In HERO 16, social media superstar turned social media magnate Cameron Dallas talked us through what it takes to convert teenaged-goofy lol clips into some serious business. Here, we share the interview and shoot by Fabien Kruszelnicki and Zoe Costello.
Don’t underestimate the power of lust. Like an obsessive high school crush, millions of teenagers follow Cameron Dallas’ every move on social media. The virtual boy next door churns out videos and images quicker than you can drag to refresh, offering a kind of access and intimacy that just didn’t exist for his distant ancestors: the teen movie star pinup, or the 00s boy band. Representing a generational shift in the way fans communicate with their idols, and what those idols actually do in the first place (if you don’t think lol-skits don’t have as much cultural currency as a heart-throb hit single, you’ve been living under a rock), Dallas personifies a new kind of famous. Mix that with an entrepreneurial spirit, you get fireworks.
James West: So take us back to the very start, your first post. You just did it for fun?
Cameron Dallas: My very first post was on Instagram, I actually downloaded the app in class. I was a senior in high school and a lot of teenagers were studying at home, and I was on my phone a lot. So I ended up going on Instagram, I spent some time on it and learned what it was, and what you could do. I think for me what I saw was an opportunity to create my own brand.
James: A brand from the very first post?
Cameron: Yeah, so I started posting and branding myself as a model. And then it elevated throughout the year… it went from selfies, to self-timers on my phone, to begging my sister to use the self-timer on her laptop, and putting it on my mom’s ironing board, and picking out my out outfits and editing them and posting them. Then onto hitting up photographers at my high school. I’m very analytical so when I started to get successful on Instagram I looked to branch out on to other platforms like Twitter and YouTube. Then Vine came out and it was gonna blow up, so I decided to post content on there.
James: So you wanted to brand yourself as a model. Did you see social media as a kind of publicity tool to start with? Or did you imagine that you would become so well known for actually creating your own content for social media as its own thing?
Cameron: Oh, I didn’t think I would be as big as I am now, keep in mind that I’m managing myself and doing everything myself… I would do brand deals – I would go to the US Open of Surfing at Huntington Beach, and I would go to all the little start-up stalls and I would hustle. I would pitch myself like, “Yo, I have all these followers on Instagram.” And they’d be like, “Oh yeah, have some free stuff, post for us.” And I’d be like, “Nah, nah, I wanna get paid.”
Cameron: I don’t want your beanies. You know? And I started doing posts like that, and it kinda just elevated from there.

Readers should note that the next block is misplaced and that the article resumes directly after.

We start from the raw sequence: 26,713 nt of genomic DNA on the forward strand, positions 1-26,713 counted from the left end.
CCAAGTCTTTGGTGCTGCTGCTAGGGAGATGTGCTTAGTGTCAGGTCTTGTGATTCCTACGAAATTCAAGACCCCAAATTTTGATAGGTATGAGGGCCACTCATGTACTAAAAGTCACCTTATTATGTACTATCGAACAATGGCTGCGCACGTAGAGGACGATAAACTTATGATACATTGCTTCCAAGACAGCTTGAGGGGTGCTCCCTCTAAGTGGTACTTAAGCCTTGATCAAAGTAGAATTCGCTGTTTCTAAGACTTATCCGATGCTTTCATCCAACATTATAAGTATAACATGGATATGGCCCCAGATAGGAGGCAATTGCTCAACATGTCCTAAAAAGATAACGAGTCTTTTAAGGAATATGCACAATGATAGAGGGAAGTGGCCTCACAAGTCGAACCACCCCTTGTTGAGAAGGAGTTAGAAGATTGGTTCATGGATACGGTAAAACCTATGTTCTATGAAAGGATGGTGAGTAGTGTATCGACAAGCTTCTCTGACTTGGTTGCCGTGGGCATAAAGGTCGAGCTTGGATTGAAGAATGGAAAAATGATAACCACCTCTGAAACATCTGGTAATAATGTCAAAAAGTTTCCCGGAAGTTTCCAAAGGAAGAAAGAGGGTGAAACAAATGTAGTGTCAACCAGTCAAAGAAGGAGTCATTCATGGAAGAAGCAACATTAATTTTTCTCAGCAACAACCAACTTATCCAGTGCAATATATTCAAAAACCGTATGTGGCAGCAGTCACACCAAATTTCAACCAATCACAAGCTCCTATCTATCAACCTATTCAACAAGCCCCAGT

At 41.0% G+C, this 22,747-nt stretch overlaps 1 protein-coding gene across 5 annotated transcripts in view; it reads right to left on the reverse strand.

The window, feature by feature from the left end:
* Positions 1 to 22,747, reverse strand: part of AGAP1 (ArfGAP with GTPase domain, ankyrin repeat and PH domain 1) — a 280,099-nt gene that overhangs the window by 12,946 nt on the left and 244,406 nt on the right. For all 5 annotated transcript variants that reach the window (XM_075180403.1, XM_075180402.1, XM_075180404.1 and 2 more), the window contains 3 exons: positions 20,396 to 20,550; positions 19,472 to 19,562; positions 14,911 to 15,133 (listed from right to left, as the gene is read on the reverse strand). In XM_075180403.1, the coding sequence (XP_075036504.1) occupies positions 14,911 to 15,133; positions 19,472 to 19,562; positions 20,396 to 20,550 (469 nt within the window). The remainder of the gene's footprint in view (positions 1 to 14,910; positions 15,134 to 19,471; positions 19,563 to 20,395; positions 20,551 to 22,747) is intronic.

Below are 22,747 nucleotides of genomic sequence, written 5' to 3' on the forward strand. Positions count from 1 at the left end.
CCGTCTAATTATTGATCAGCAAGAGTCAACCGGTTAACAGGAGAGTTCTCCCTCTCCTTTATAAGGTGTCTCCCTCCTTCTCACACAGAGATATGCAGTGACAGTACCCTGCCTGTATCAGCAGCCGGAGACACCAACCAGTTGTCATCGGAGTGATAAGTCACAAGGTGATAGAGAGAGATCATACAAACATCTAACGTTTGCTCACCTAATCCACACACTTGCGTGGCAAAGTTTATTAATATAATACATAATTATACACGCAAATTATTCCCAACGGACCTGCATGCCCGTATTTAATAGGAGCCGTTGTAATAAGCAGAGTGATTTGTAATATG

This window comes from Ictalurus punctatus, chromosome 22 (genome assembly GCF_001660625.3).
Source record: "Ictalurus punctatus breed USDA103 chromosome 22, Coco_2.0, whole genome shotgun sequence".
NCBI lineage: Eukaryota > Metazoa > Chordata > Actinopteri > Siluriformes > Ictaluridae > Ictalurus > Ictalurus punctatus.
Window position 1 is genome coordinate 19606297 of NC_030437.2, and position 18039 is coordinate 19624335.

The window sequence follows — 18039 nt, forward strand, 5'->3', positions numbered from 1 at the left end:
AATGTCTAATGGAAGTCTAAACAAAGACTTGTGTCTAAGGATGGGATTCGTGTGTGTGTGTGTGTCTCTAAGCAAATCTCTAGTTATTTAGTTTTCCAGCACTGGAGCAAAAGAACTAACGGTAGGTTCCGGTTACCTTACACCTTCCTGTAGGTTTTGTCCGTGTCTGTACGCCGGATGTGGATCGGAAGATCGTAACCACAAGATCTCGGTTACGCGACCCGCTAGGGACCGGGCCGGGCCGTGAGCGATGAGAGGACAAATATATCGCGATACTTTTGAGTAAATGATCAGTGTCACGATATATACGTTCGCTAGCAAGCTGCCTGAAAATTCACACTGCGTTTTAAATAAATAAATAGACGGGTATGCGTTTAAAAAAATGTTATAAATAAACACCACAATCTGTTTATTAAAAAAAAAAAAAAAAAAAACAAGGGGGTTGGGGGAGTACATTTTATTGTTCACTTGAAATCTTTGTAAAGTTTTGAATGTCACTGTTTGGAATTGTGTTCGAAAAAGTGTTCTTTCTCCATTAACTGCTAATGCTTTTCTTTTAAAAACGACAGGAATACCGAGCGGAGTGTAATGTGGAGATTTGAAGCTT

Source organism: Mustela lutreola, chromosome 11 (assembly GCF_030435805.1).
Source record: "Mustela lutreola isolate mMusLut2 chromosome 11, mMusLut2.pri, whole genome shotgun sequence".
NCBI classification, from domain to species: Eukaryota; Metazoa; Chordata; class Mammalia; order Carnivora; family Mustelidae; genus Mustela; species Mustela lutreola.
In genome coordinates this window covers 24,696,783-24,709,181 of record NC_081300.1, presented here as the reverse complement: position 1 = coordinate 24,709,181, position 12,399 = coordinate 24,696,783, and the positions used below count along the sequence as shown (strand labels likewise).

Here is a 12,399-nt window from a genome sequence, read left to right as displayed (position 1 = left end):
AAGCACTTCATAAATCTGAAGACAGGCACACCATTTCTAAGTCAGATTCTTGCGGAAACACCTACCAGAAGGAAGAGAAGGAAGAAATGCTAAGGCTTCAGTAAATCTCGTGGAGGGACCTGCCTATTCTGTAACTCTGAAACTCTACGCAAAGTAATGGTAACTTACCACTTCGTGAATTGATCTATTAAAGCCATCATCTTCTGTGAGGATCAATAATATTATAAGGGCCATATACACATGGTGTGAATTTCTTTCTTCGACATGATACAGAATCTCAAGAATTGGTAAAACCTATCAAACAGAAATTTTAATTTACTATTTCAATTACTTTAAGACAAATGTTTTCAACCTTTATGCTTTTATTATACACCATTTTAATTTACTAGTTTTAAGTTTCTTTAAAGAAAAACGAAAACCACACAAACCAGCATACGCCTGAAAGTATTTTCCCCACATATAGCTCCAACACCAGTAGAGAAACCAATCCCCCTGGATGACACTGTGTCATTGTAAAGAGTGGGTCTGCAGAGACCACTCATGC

Fabien Kruszelnicki: When did you first realise that it was becoming big? When did it first hit you?
Cameron: To this day I’m still constantly getting surprised. Like, “Oh crap, oh crap.” And then there was my very first business meeting in New York… I’m surprised my mom let me go. I went on my own, I was eighteen by that time, out of high school. It was with Judy McGrath, so she was responsible for kinda making MTV, she was the CEO of Viacom. But she went off and started this thing called Astronauts Wanted [a company whose mission is to “create socially-driven programming in collaboration with top social media stars”] and she brought me over and I was educating them on the whole [social media] space – who was big, who wasn’t, what works, what doesn’t, but I didn’t continue with that. I think I did a little video with them. While I was there I had my first meet-up and about a thousand girls showed up. I told them [the fans] that I’d meet them, and I showed up late at like eight o’clock, it was at the Time Warner Mall [at Columbus Circle]. And I walked through the front and they were all looking the other way, and then they all turned and saw me, they started running towards me, and I got scared, and there was this really big guy and he told me to come with him, he had an undercover cop badge, we started running round the whole city, like going down into the Subway.
Cameron: And coming out, like trying to dodge them and stuff. We were passing by these hotels and one of the security people saw me running, then they see this guy running behind me who’s an undercover cop, and a bunch of girls screaming… so they’re confused and they grab me and throw me against the wall. I’m like, “What are you doing bro!?” Apparently the President was in town.
James: [laughs] Oh shit, not a good time to be running around.
Cameron: Yeah they didn’t know what the frick was going on but they let me go and I got home and that’s when I was like, “Wow, this could be something.” And if I ever have a meet-up now it has to be organised and I have to have security.